Crime & Justice

LA sheriff seeks public input on drones

LA Sheriff's officials unveiled the department's drone in January at the Hall of Justice in downtown L.A.
LA Sheriff's officials unveiled the department's drone in January at the Hall of Justice in downtown L.A.
Frank Stoltze/KPCC

It's been six months since the Los Angeles County Sheriff's Department launched its first drone. Now the department wants to hear from the public about its use of the drone and whether more should be deployed. 

"We have always, from the very first day, wanted to be completely transparent," said Sheriff’s Captain Jack Ewell, who commands the special operations bureau that flies the drone.

"This just a good time to reach out and ask people, 'OK, how are we doing?'" he said.

The department is seeking public input through July 13 here.

To be sure, the public hasn’t gotten much of a look.

The sheriff's department limits the use of its camera-equipped drone to search and rescue, bomb and hazardous materials detection, and sneaking up on barricaded suspects. It’s been used about half a dozen times, said Ewell.

Most involved search and rescue operations. One involved a dangerous face-off with a gunman.

"We had an active shooter and we were able to use the unmanned aircraft to get into an area to see exactly where the gunman was," Ewell said. "It just flew a few feet off the ground and alongside the house."

Sheriff Jim McDonnell is a fan. Upon launching the drone in January, he called it "a tremendous asset [that can] help protect our folks as well as those we serve."

Aware the word "drone" can spark controversy, Ewell prefers to call them "unmanned aircraft."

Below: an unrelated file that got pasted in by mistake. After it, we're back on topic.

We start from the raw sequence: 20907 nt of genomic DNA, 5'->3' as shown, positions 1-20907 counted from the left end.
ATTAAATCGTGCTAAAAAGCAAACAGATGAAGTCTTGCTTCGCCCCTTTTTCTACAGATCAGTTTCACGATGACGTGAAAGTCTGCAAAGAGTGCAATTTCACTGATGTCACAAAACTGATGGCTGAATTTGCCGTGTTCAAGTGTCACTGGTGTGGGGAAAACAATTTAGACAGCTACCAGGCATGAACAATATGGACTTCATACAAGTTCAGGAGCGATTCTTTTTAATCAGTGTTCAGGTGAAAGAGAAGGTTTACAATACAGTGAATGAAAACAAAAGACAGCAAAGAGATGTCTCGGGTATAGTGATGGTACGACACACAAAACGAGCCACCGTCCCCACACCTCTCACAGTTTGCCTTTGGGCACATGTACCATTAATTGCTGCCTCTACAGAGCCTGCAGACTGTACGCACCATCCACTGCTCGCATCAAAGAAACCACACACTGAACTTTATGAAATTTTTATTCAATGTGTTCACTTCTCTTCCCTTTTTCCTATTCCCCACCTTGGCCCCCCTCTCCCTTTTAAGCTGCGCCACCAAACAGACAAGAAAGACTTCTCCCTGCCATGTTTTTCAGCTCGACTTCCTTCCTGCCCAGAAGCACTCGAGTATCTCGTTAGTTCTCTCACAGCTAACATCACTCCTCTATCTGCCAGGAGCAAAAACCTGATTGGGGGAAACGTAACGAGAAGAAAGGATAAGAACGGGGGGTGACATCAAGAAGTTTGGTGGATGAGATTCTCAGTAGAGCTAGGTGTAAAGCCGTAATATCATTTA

The sheriff has no plans to deploy more drones – or to arm them with weapons, he said.

"There are no talks of expanding, whatsoever," said Ewell. "The one unmanned aircraft that we have is more than sufficient to handle our call load."

But some worry that policy could change.

"We are worried about mission creep," said Hamid Khan of the Stop LAPD Spying Coalition, which also works as a sheriff's department watchdog.

"What is the long term capacity for these drones to negatively impact our communities?" he said, pointing to the possibility of weaponizing drones or spying.

The Connecticut state legislature is considering a bill that would allow police to place lethal weapons on drones. It would be the first state in the nation to do so.

"We need to see drones in the context of the enhanced militarization of police departments," Khan said. He added he saw too little discussion of the sheriff's initial deployment, and believes the department is trying to "play catch-up" by inviting public comment now.

Three years ago, Kahn’s coalition helped ground the LAPD’s plans to fly drones that were donated to the department. They remain in storage.